Space Adventures / ONEDROP Foundation
Guy Laliberte, the billionaire founder of Cirque du Soleil, mugs for the camera with a clown nose before his 2009 flight to the International Space Station. Laliberte is the most recent person to pay his own way into space, at an estimated cost of $40 million. The price will be going "up, up and up" for the next private-sector orbital flier in 2013, Space Adventures says.
Space Adventures says it's reached agreement with the Russian Federal Space Agency to have three seats on Soyuz spacecraft set aside for paying customers who want to go to the International Space Station in 2013. These are likely to be the next opportunities for non-professional astronauts to get a ride into orbit. But the trips won't come cheap.
The last orbital spaceflier, Cirque du Soleil founder Guy Laliberte, paid an estimated $40 million to take a Soyuz ride in September 2009. Since then, the price has gone "up, up and up," Eric Anderson, the CEO of Virginia-based Space Adventures, told me today. Nevertheless, customer interest is still firm, Anderson said, and among the prospects for a flight in 2013 is Google co-founder Sergey Brin.
"He is on the list," Anderson confirmed.
Brin has wanted to go into space since 2008, but since then, the supply of Soyuz seats has tightened up considerably. For one thing, the space station's capacity has risen from three crew members to six, which doubled the requirement for the Soyuz space lifeboats. For another thing, NASA's space shuttle fleet is nearing retirement, which will close off that option for transporting astronauts.
It used to be that a paying passenger could fill an empty seat during one of the two yearly Soyuz exchange trips. That's the route followed by all seven of the spaceflight participants whose trips were brokered by Space Adventures over the past decade. (One of those fliers, software billionaire Charles Simonyi, went twice.) But the tighter supply shut down the pipeline for seats that could be sold.
Now Russia's space agency has agreed to increase Soyuz production from four to five spacecraft per year, to accommodate private-sector spacefliers.
"We are very pleased to continue space tourism with Space Adventures," Alexei Krasnov, the agency's director of human spaceflight, said in a statement released by the company. "Also, the addition of a fifth Soyuz spacecraft to the current manifest will add flexibiliity and redundancy to our ISS transportation capabilities. We welcome the opportunity to increase our efforts to meet the public demand for access to space."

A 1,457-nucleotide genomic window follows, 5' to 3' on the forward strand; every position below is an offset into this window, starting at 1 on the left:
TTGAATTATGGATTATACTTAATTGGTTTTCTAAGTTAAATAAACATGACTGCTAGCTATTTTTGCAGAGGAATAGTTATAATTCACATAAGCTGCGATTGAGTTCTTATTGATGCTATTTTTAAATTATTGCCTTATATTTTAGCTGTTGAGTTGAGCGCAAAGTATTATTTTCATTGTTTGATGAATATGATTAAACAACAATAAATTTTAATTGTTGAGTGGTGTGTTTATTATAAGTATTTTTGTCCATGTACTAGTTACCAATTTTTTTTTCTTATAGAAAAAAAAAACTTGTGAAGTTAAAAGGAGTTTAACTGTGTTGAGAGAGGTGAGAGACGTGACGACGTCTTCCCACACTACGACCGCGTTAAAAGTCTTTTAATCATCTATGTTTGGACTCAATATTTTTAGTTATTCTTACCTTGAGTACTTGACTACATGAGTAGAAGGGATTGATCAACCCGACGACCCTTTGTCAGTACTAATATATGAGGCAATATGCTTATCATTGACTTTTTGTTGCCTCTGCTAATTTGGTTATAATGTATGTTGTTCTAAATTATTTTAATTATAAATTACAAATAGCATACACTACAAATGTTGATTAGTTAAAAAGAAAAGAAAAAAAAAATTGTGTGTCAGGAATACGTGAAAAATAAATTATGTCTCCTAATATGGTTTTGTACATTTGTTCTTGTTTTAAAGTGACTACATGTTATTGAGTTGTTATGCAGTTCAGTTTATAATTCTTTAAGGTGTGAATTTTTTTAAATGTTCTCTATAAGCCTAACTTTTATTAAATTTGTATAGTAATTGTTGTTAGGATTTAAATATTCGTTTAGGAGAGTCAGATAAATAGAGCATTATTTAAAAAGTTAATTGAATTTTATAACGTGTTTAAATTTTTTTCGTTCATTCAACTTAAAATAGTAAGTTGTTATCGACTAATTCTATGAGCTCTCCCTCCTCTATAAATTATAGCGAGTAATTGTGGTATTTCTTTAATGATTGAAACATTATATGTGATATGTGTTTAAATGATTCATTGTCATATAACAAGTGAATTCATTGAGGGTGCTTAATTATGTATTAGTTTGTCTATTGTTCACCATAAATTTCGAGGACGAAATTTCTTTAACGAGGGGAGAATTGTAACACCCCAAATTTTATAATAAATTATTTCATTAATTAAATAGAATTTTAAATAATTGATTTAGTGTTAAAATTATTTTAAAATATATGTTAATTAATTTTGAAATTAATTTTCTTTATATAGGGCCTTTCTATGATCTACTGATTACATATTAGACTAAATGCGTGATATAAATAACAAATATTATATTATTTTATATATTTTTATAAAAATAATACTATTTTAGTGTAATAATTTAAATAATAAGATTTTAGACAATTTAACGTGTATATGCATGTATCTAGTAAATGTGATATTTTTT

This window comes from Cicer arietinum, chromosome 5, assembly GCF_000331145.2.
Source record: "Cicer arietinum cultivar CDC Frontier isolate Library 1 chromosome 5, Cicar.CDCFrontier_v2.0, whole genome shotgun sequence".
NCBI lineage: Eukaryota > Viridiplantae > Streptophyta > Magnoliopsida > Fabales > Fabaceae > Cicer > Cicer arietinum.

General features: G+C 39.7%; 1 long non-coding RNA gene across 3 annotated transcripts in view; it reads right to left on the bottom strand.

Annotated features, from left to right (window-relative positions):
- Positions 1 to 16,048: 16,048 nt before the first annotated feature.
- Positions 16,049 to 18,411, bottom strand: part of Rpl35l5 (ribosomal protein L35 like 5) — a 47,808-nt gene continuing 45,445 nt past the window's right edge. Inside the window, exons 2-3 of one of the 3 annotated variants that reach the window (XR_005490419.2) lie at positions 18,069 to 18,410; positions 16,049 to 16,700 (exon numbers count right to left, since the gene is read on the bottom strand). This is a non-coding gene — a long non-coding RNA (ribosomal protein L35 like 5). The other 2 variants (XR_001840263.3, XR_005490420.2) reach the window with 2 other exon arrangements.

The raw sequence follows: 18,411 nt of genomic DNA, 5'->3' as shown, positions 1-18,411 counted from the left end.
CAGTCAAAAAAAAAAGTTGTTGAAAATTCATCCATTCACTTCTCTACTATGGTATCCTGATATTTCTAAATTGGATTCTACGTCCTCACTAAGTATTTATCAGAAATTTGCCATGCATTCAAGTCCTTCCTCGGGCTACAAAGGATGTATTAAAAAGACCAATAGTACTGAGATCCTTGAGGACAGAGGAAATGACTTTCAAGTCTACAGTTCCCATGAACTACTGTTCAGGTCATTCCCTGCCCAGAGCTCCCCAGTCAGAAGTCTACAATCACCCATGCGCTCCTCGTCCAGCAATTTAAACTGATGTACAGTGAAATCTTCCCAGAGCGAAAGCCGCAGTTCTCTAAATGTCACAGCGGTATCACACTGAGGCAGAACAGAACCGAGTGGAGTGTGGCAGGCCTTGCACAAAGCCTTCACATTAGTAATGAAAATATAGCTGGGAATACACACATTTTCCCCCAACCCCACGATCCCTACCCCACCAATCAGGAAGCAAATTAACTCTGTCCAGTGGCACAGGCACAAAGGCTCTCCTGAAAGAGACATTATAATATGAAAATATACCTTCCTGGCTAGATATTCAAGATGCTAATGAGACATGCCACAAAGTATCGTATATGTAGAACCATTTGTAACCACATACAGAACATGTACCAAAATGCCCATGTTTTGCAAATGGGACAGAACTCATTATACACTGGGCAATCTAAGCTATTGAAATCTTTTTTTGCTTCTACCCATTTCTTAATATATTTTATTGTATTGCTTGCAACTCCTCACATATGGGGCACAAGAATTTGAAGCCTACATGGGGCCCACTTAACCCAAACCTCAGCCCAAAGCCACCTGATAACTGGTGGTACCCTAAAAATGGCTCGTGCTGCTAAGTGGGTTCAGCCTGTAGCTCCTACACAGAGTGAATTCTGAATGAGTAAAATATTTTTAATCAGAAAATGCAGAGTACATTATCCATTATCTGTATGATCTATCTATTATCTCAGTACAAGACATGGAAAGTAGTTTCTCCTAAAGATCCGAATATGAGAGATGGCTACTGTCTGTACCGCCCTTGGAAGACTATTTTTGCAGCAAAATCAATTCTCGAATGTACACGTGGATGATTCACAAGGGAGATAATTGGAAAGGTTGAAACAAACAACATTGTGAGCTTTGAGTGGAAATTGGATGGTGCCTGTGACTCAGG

Each flight will last roughly 10 days, and the fliers will have to go through months of pre-launch training in Russia. Although the customers have often been called "space tourists," the folks who are in the business prefer the terms "spaceflight participants" or "private explorers." Some of them, such as New Jersey inventor/entrepreneur Greg Olsen and South African Internet tycoon Mark Shuttleworth, organized their own research programs in cooperation with government space agencies.
Anderson said the first of these new spaceflight participants would likely be named by the end of the year.
Space Adventures is involved in a couple of other private spaceflight ventures: Last year it announced a tentative deal with the Boeing Co. for commercial transport into orbit, either to the International Space Station or a private space destination such as Bigelow Aerospace's inflatable modules. It's also working with Texas-based Armadillo Aerospace to sell suborbital space trips for $102,000 on a craft that's yet to be developed.
Anderson said both the orbital and the suborbital venture are "going very well." Boeing's project is highly dependent on that company getting NASA support for spaceship development, but if the money comes through, its CST-100 craft could be operational by 2015.
Armadillo is also hard at work on its suborbital spacecraft. "With Armadillo, I would expect flights this year that would go well above the atmosphere," Anderson said. He emphasized, however, that the first test flights would likely be remote-controlled.
Anderson said the deal announced today should serve as a hopeful sign for a new age of commercial spaceflight. "This is the first time that launch capacity has been increased due to market demand," he told me. So you can now officially start saving your nickels and dimes — or your T-bills and stock options — for your future spaceflight.